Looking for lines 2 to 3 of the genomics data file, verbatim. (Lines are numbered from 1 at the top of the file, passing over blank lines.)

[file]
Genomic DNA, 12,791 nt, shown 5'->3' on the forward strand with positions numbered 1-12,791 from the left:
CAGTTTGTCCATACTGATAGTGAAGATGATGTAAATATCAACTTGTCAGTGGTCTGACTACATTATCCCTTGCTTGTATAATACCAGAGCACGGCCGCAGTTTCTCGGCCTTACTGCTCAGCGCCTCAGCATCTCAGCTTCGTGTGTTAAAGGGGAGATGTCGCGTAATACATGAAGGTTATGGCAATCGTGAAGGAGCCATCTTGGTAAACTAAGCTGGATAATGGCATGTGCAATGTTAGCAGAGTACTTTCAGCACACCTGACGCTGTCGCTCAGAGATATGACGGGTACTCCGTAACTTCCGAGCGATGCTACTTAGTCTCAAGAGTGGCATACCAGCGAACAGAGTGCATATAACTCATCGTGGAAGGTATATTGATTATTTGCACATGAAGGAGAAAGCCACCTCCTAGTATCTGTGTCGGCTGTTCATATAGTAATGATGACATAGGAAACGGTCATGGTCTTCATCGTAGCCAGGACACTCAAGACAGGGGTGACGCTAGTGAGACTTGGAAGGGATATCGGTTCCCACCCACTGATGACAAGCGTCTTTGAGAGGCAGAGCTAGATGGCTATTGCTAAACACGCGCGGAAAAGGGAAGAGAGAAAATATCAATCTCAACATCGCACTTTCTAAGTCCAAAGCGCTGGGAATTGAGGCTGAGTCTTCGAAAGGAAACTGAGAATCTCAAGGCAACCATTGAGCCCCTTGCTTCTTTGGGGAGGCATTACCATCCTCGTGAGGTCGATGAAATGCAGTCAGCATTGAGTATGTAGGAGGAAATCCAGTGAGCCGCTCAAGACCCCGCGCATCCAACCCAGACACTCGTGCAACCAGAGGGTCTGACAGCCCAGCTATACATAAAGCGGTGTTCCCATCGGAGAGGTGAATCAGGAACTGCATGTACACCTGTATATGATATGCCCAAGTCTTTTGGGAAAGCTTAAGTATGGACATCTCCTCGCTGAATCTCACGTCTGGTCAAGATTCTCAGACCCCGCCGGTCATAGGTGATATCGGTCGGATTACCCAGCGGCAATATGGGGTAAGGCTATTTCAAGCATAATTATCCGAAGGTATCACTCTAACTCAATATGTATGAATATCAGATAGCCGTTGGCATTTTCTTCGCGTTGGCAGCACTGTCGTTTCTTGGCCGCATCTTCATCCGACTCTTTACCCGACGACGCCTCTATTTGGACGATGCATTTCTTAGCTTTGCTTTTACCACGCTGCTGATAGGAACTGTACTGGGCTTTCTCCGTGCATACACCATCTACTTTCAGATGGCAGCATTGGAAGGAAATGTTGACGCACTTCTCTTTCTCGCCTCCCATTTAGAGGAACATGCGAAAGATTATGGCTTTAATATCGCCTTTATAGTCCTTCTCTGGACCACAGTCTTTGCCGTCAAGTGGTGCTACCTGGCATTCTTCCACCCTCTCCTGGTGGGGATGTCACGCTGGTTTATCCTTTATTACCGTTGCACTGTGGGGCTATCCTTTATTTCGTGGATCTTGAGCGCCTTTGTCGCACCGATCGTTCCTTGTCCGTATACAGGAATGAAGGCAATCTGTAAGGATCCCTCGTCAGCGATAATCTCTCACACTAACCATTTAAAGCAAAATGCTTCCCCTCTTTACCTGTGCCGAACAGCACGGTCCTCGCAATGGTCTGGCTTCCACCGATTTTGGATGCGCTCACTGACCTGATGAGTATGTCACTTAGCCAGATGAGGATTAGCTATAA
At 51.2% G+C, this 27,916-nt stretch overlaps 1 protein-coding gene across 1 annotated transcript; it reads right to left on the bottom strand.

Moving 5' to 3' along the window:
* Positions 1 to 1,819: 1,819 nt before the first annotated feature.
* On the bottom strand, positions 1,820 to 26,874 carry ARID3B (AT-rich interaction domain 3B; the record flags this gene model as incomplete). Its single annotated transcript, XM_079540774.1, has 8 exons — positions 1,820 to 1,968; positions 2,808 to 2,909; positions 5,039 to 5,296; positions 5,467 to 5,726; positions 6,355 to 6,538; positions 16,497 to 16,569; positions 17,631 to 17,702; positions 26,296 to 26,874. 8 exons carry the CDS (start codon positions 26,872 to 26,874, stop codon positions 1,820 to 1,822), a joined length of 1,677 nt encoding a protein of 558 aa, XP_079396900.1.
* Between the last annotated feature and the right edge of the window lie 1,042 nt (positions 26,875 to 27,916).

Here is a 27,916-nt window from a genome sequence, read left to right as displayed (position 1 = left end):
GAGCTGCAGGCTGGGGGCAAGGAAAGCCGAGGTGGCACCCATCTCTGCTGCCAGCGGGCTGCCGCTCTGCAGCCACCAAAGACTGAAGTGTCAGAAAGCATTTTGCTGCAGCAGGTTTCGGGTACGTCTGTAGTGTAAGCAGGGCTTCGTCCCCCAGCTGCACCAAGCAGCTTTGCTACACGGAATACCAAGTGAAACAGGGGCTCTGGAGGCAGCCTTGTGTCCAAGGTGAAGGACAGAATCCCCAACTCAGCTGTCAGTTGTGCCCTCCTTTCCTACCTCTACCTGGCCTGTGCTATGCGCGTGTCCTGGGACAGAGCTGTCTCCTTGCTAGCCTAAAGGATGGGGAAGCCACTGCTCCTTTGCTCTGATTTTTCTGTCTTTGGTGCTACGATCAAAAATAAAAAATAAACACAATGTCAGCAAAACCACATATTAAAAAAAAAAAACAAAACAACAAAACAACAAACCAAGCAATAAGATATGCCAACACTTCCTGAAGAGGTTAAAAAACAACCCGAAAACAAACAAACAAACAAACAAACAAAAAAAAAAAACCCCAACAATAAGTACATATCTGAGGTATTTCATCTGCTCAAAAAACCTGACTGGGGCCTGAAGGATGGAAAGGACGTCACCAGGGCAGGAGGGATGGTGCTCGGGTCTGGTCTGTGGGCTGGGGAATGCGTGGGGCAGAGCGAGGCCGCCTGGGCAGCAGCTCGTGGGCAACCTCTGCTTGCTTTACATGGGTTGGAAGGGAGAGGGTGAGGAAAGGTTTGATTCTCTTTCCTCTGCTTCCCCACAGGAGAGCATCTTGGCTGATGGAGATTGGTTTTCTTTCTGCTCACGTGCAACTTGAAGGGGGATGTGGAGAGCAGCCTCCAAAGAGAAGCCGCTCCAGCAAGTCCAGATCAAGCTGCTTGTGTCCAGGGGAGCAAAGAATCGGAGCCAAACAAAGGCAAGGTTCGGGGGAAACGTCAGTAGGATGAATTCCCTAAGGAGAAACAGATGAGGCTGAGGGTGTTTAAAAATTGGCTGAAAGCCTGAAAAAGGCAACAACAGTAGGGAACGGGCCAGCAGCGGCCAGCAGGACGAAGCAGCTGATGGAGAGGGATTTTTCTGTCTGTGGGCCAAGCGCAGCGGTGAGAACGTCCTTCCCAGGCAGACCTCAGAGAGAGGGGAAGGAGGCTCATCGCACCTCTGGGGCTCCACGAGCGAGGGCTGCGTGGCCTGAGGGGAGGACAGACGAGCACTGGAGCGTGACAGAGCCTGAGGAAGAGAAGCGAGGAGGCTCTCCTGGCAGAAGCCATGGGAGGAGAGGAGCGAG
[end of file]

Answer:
CAGTTTGTCCATACTGATAGTGAAGATGATGTAAATATCAACTTGTCAGTGGTCTGACTACATTATCCCTTGCTTGTATAATACCAGAGCACGGCCGCAGTTTCTCGGCCTTACTGCTCAGCGCCTCAGCATCTCAGCTTCGTGTGTTAAAGGGGAGATGTCGCGTAATACATGAAGGTTATGGCAATCGTGAAGGAGCCATCTTGGTAAACTAAGCTGGATAATGGCATGTGCAATGTTAGCAGAGTACTTTCAGCACACCTGACGCTGTCGCTCAGAGATATGACGGGTACTCCGTAACTTCCGAGCGATGCTACTTAGTCTCAAGAGTGGCATACCAGCGAACAGAGTGCATATAACTCATCGTGGAAGGTATATTGATTATTTGCACATGAAGGAGAAAGCCACCTCCTAGTATCTGTGTCGGCTGTTCATATAGTAATGATGACATAGGAAACGGTCATGGTCTTCATCGTAGCCAGGACACTCAAGACAGGGGTGACGCTAGTGAGACTTGGAAGGGATATCGGTTCCCACCCACTGATGACAAGCGTCTTTGAGAGGCAGAGCTAGATGGCTATTGCTAAACACGCGCGGAAAAGGGAAGAGAGAAAATATCAATCTCAACATCGCACTTTCTAAGTCCAAAGCGCTGGGAATTGAGGCTGAGTCTTCGAAAGGAAACTGAGAATCTCAAGGCAACCATTGAGCCCCTTGCTTCTTTGGGGAGGCATTACCATCCTCGTGAGGTCGATGAAATGCAGTCAGCATTGAGTATGTAGGAGGAAATCCAGTGAGCCGCTCAAGACCCCGCGCATCCAACCCAGACACTCGTGCAACCAGAGGGTCTGACAGCCCAGCTATACATAAAGCGGTGTTCCCATCGGAGAGGTGAATCAGGAACTGCATGTACACCTGTATATGATATGCCCAAGTCTTTTGGGAAAGCTTAAGTATGGACATCTCCTCGCTGAATCTCACGTCTGGTCAAGATTCTCAGACCCCGCCGGTCATAGGTGATATCGGTCGGATTACCCAGCGGCAATATGGGGTAAGGCTATTTCAAGCATAATTATCCGAAGGTATCACTCTAACTCAATATGTATGAATATCAGATAGCCGTTGGCATTTTCTTCGCGTTGGCAGCACTGTCGTTTCTTGGCCGCATCTTCATCCGACTCTTTACCCGACGACGCCTCTATTTGGACGATGCATTTCTTAGCTTTGCTTTTACCACGCTGCTGATAGGAACTGTACTGGGCTTTCTCCGTGCATACACCATCTACTTTCAGATGGCAGCATTGGAAGGAAATGTTGACGCACTTCTCTTTCTCGCCTCCCATTTAGAGGAACATGCGAAAGATTATGGCTTTAATATCGCCTTTATAGTCCTTCTCTGGACCACAGTCTTTGCCGTCAAGTGGTGCTACCTGGCATTCTTCCACCCTCTCCTGGTGGGGATGTCACGCTGGTTTATCCTTTATTACCGTTGCACTGTGGGGCTATCCTTTATTTCGTGGATCTTGAGCGCCTTTGTCGCACCGATCGTTCCTTGTCCGTATACAGGAATGAAGGCAATCTGTAAGGATCCCTCGTCAGCGATAATCTCTCACACTAACCATTTAAAGCAAAATGCTTCCCCTCTTTACCTGTGCCGAACAGCACGGTCCTCGCAATGGTCTGGCTTCCACCGATTTTGGATGCGCTCACTGACCTGATGAGTATGTCACTTAGCCAGATGAGGATTAGCTATAA
At 51.2% G+C, this 27,916-nt stretch overlaps 1 protein-coding gene across 1 annotated transcript; it reads right to left on the bottom strand.